The planned merger of mobile networks O2 and Three should be blocked or severely restricted by EU regulators, the UK competition watchdog has said.
The Competition and Markets Authority (CMA) expressed “serious concerns” to the European Commission about the deal.
It warned the merger could cause “long-term damage” to UK telecoms because it would leave only three mobile networks.
The European Commission has until 19 May to make a decision on the proposed £10.5bn tie-up.
The planned purchase of O2 by Three, which is owned by Asia’s richest person Li Ka-shing, was announced early last year.
However, the deal would leave just two other major operators: EE and Vodafone.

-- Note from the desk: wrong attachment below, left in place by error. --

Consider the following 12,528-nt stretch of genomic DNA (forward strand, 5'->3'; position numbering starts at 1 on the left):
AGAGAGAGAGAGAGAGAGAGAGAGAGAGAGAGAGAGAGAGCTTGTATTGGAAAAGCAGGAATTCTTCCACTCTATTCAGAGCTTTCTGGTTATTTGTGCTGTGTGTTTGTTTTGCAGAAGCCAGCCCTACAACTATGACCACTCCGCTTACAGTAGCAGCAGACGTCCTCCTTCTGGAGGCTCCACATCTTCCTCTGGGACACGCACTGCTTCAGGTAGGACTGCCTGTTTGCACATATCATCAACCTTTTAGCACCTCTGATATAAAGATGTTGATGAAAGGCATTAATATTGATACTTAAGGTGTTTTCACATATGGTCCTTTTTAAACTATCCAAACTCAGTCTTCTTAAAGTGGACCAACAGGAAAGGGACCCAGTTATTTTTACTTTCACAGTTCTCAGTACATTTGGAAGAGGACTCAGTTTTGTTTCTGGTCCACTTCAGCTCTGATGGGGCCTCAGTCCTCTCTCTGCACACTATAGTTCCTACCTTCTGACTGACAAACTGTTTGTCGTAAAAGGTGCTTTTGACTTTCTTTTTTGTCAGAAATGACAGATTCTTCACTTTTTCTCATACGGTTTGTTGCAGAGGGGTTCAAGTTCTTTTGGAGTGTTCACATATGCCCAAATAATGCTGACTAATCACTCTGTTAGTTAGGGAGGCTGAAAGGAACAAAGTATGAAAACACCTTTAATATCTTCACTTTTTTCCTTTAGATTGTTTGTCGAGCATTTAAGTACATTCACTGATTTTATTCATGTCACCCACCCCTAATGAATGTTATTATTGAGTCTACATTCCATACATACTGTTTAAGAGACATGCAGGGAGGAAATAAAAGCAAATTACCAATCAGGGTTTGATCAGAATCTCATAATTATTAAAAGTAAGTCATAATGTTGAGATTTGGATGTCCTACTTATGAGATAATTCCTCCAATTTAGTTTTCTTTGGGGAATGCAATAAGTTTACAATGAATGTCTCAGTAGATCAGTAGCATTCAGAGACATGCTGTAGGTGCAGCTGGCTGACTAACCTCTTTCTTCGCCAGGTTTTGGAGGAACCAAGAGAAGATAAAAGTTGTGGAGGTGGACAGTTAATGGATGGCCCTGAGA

Three is locked in talks with the European Commission and last week sent its suggested remedies to smooth the takeover.
The CMA said the remedies “fall well short” and said the commission should instead force most of O2 or Three’s mobile network to be sold off after the deal.
“Absent such structural remedies, the only option available to the Commission is prohibition,” Alex Chisholm, chief executive of the CMA, said in the letter to the European Commission.
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